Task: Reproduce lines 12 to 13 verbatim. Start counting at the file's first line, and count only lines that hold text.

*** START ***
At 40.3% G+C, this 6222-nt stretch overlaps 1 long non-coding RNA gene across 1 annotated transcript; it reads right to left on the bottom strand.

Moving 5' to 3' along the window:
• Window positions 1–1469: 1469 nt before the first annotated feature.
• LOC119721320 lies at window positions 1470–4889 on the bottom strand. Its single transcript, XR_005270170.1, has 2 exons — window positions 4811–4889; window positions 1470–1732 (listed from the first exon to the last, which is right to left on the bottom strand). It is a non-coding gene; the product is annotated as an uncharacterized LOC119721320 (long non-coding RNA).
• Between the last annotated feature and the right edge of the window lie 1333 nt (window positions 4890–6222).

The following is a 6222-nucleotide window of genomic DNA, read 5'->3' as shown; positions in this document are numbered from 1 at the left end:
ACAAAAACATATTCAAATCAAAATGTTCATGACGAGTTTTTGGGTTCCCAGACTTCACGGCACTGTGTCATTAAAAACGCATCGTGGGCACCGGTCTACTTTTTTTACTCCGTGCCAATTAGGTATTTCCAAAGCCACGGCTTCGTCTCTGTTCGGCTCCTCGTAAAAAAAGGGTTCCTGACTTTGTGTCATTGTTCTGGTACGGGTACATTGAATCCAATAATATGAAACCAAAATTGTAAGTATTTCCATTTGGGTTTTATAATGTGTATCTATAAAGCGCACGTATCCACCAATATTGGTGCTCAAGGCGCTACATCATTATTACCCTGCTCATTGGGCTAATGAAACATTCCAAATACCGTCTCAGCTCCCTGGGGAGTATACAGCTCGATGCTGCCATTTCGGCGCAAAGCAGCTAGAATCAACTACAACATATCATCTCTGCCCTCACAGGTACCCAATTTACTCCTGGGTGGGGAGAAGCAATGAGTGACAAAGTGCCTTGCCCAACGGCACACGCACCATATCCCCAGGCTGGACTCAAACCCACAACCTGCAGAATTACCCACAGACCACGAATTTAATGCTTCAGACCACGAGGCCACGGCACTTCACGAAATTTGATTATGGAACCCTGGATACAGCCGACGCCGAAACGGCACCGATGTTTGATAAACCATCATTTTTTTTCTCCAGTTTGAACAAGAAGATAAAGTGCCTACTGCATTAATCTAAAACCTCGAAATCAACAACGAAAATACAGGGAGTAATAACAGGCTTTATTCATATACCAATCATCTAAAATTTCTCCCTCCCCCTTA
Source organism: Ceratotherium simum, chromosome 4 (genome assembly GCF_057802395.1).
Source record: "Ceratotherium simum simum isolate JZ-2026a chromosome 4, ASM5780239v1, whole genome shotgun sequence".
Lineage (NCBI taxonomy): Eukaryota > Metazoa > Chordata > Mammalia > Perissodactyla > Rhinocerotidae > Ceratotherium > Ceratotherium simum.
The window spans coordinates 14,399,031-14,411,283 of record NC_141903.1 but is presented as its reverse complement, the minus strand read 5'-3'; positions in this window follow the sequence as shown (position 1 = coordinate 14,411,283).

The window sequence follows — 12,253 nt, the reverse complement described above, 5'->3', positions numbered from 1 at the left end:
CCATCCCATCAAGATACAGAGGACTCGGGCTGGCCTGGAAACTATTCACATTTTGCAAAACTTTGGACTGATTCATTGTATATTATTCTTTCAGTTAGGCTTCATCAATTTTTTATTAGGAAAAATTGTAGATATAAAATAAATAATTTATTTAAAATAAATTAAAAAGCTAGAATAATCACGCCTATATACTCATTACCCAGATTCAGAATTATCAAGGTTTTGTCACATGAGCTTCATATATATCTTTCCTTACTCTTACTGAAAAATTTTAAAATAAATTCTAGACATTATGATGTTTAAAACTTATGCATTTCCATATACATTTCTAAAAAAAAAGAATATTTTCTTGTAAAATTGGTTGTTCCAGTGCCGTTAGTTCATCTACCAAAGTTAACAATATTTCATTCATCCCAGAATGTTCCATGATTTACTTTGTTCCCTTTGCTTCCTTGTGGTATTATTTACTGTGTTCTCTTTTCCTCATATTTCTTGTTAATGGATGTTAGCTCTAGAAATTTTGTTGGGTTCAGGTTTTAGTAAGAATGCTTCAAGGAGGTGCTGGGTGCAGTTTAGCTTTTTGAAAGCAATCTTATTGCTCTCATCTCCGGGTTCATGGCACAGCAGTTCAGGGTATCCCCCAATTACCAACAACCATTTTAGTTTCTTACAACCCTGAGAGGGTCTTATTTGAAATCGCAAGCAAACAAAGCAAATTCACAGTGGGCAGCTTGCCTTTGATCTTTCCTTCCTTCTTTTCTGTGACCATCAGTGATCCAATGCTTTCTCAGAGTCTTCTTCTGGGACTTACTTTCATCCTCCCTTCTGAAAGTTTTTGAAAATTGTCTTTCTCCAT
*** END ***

The window sequence follows — 12,253 nt, the reverse complement described above, 5'->3', positions numbered from 1 at the left end:
CCATCCCATCAAGATACAGAGGACTCGGGCTGGCCTGGAAACTATTCACATTTTGCAAAACTTTGGACTGATTCATTGTATATTATTCTTTCAGTTAGGCTTCATCAATTTTTTATTAGGAAAAATTGTAGATATAAAATAAATAATTTATTTAAAATAAATTAAAAAGCTAGAATAATCACGCCTATATACTCATTACCCAGATTCAGAATTATCAAGGTTTTGTCACATGAGCTTCATATATATCTTTCCTTACTCTTACTGAAAAATTTTAAAATAAATTCTAGACATTATGATGTTTAAAACTTATGCATTTCCATATACATTTCTAAAAAAAAAGAATATTTTCTTGTAAAATTGGTTGTTCCAGTGCCGTTAGTTCATCTACCAAAGTTAACAATATTTCATTCATCCCAGAATGTTCCATGATTTACTTTGTTCCCTTTGCTTCCTTGTGGTATTATTTACTGTGTTCTCTTTTCCTCATATTTCTTGTTAATGGATGTTAGCTCTAGAAATTTTGTTGGGTTCAGGTTTTAGTAAGAATGCTTCAAGGAGGTGCTGGGTGCAGTTTAGCTTTTTGAAAGCAATCTTATTGCTCTCATCTCCGGGTTCATGGCACAGCAGTTCAGGGTATCCCCCAATTACCAACAACCATTTTAGTTTCTTACAACCCTGAGAGGGTCTTATTTGAAATCGCAAGCAAACAAAGCAAATTCACAGTGGGCAGCTTGCCTTTGATCTTTCCTTCCTTCTTTTCTGTGACCATCAGTGATCCAATGCTTTCTCAGAGTCTTCTTCTGGGACTTACTTTCATCCTCCCTTCTGAAAGTTTTTGAAAATTGTCTTTCTCCAT